Tropical Art Deco

Miami isn´t just about beaches and shopping malls and traffic jams – duh!  But that´s pretty much what I used to associate with it.  How wrong I was!  It is all that too, but there is so much more.  The thing is, I have family there, and so I have been to Miami many times, but somehow I never got around to doing so much exploring.  Our visits tended to be short and the programme mostly consisted of family get-togethers for food (not complaining!), a bit of beach with the kids (beaches are pretty and all, but really, I´m a forest and mountain lover), and visits to a nearby mall.  OK, not quite true, we did also visit the Everglades and Big Cypress, and the Botanical Garden and …  At any rate, much of Miami´s charm had somehow passed me by.

This time it was all different. Armed with a guidebook, I played tourist for two weeks and had the best possible time, taking full advantage of many of the cultural offerings, and ignoring the traffic.  So, after 20 years, I finally fell in love with this city.

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The beautifully restored Avalon hotel, built in 1941, is a notable example of Streamline Moderne architecture.

In January, a time when it is grey and cold and mostly dreary at home in Vienna, the sunlight and balmy Florida weather and Miami´s vibrant colours were just what I needed to relieve the winter blues. On my Instagram page I have been showing quite a bit of it already, but there is so much more that I want to show.

Time to talk about “Tropical Art Deco” on South Beach.  Miami Beach properties began being sought after for development in the 1920s.  Where before there had been agricultural lands such as coconut plantations and modest family homes, some millionaires began building homes.  It was in the 1930s that the boom of  Art Deco, and a particular strain of it, the Streamline Moderne, started sprouting up in South Beach.

Art Deco (short for Arts Décoratifs), a style of visual arts, architecture and design, first appeared in France just before World War I.  It was actually a combination of many different styles, united by a desire to be modern and influenced by the bold geometric forms of Cubism and the Vienna Secession, but also by “exotic” Asian, Egyptian, and Persian styles.  Initially luxurious, it became more subdued during the depression years of the 1930s, and new materials were introduced, including steel, chrome, and plastics. Smooth, shiny surfaces and curvy forms were typical.

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At night, the Art Deco district at South Beach lights up in all colours.

A lot of it was, thankfully, preserved and restored in the South Beach area. So this district is not just a place where you can roast on the beach (you sure can), but also one where you can explore an architectural epoch in concentrated form.

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Other than Napier in New Zealand, South Beach now has the largest remaining collection of Streamline Moderne Art Deco architecture. “Streamline” and “Nautical Moderne” architecture consist of curves, long horizontal lines, and sometimes nautical elements.  In Miami this is now also called “Tropical Deco”.  This type of design extended beyond architecture to cars and functional items, such as toasters and radios.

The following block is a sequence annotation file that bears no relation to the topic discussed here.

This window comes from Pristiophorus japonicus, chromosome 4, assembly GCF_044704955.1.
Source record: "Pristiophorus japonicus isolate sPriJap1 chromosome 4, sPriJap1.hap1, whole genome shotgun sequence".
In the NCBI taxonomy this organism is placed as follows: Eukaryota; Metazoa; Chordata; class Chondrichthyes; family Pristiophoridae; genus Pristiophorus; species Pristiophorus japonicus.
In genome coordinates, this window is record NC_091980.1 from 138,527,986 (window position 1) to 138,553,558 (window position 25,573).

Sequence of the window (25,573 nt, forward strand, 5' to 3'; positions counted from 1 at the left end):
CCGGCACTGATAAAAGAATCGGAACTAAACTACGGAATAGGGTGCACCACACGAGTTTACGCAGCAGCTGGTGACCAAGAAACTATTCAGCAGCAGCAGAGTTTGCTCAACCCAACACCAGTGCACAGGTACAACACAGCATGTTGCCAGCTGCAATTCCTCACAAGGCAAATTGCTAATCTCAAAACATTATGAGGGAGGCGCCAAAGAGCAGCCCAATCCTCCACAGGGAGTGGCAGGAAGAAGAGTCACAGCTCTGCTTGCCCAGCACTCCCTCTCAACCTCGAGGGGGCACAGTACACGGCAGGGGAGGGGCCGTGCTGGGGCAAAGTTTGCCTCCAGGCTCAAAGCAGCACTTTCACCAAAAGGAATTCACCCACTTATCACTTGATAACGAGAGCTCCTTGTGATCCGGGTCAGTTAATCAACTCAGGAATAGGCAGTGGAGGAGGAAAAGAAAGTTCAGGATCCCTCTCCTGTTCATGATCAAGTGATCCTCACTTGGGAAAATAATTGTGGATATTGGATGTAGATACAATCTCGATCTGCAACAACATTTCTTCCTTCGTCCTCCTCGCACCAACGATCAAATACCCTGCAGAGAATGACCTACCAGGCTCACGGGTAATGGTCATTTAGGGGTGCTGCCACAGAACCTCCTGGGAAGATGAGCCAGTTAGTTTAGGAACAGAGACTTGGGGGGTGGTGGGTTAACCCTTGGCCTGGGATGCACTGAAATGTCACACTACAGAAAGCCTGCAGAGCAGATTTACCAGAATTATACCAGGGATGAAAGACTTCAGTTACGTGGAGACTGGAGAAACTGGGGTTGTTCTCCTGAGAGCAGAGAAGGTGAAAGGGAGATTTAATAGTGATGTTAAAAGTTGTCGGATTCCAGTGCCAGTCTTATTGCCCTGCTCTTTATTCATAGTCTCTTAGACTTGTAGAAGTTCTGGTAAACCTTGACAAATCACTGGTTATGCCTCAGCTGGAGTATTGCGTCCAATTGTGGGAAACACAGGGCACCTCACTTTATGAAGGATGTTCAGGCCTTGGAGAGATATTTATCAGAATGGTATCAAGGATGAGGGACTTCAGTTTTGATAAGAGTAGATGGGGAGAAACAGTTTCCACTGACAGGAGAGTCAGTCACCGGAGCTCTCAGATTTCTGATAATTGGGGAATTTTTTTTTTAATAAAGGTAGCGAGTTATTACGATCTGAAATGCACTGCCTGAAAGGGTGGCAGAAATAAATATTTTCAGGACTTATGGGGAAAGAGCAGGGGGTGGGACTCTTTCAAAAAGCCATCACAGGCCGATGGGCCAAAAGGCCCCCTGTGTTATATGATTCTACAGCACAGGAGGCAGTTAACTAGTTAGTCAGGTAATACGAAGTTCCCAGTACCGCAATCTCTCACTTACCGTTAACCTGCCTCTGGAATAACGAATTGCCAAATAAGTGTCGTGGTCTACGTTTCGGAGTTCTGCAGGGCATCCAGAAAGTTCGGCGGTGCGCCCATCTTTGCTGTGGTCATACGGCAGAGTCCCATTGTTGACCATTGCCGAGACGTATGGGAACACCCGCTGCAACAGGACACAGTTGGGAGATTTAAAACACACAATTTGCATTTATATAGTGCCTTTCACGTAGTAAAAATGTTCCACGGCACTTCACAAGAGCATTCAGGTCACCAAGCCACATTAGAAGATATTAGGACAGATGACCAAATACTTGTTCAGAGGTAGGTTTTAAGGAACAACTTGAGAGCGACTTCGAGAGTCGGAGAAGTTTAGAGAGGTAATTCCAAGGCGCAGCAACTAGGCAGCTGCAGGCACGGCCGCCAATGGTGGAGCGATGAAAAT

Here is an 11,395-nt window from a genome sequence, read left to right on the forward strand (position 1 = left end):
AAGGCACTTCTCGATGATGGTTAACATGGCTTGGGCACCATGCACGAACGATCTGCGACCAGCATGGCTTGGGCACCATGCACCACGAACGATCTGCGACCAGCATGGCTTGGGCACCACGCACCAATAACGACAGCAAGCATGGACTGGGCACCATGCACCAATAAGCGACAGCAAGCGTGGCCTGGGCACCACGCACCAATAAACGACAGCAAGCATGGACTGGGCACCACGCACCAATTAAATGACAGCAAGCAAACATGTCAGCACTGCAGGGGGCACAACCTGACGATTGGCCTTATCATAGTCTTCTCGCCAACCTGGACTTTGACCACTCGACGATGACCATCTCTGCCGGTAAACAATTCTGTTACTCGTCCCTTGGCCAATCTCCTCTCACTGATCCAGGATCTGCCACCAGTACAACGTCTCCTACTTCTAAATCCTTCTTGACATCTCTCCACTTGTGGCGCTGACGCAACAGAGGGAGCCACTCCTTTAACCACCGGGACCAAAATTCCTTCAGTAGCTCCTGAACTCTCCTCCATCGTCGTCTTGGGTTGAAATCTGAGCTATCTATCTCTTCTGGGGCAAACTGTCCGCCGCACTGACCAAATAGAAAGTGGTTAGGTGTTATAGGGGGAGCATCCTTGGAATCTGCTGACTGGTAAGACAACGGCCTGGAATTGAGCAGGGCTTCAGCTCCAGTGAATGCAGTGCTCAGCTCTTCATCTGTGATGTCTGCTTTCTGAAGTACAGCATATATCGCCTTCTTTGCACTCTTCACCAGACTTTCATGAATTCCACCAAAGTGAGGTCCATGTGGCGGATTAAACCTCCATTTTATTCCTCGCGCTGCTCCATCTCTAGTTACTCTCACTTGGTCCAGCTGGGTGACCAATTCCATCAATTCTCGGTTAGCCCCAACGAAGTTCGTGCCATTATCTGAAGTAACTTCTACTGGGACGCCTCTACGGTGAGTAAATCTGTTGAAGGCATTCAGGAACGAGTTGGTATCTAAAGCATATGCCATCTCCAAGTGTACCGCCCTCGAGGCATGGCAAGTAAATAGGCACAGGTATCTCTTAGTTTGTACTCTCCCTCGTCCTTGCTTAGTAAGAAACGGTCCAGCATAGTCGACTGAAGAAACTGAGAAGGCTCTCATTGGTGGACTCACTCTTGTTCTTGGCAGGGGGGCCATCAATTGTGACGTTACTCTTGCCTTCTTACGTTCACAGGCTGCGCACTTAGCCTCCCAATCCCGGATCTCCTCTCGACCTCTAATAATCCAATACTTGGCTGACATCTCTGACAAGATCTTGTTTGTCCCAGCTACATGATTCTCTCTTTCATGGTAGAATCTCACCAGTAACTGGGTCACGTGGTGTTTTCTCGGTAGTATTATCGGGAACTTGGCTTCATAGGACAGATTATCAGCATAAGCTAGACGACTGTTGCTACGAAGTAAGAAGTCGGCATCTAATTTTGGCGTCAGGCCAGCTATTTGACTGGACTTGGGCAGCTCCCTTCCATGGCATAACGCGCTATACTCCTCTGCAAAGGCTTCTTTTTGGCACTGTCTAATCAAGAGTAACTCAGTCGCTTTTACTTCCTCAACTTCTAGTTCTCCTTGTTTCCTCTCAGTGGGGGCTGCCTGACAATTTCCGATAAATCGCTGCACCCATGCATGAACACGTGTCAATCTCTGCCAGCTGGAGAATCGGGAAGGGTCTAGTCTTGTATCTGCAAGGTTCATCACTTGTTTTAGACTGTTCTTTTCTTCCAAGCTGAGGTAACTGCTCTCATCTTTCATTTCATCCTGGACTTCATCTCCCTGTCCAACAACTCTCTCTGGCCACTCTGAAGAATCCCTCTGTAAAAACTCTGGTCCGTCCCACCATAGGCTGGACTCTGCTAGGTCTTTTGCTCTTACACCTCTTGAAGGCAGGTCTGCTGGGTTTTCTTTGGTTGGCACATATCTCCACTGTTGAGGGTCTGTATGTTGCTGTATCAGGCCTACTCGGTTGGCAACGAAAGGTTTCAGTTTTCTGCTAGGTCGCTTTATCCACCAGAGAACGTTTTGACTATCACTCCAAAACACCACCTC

The Wolfsonian Museum in South Beach has a great collection of industrial art deco design.

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Constructing the modern world. Not an actual city, a mock-up of Art Deco buildings built by the architectural firm Schultze and Weaver. They also built the Miami Biltmore Hotel in Coral Gables in 1926.

The “frozen fountain” motif, first introduced at the 1925 Paris exposition, became one of the typical Art Deco elements.  In The Wolfsonian’s lobby, you can see such a frozen fountain, rescued from the facade of the Norris Theater, which had to yield to a McDonald´s (!) in 1983.  Another example is the bas-relief panel on each side of the entrance of the Congress Hotel.

 

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The 11th Street Diner, handsome in industrial Art Deco style, was moved to Miami Beach from Wilkes Barre, Pennsylvania. It was built in 1948 by the Paramount Dining Car Company of Haledon, New Jersey.

After the Depression and World War II, Art Deco largely vanished as an architectural style.  The austere modernist forms of architects such as Le Corbusier and Mies van der Rohe, who rejected ornament and embraced minimalism, began taking over.  Only a handful of Art Deco hotels were built in Miami Beach after World War II, but it continued to be used in industrial design – including in car styling and those beautiful old 1950s jukeboxes.

Fortunately, in the second half of the 1970s, Barbara Baer Capitman and her son founded a preservation society, The Miami Design Preservation League, to save Miami Beach’s architectural history and prevent the decay and destruction of these Art Deco gems.  The society managed to get the area listed on the National Register of Historic Places, making it the USA´s first urban 20th century Historic District.

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So when visiting Miami, this area is definitely a must see.  Even if you just want to party.

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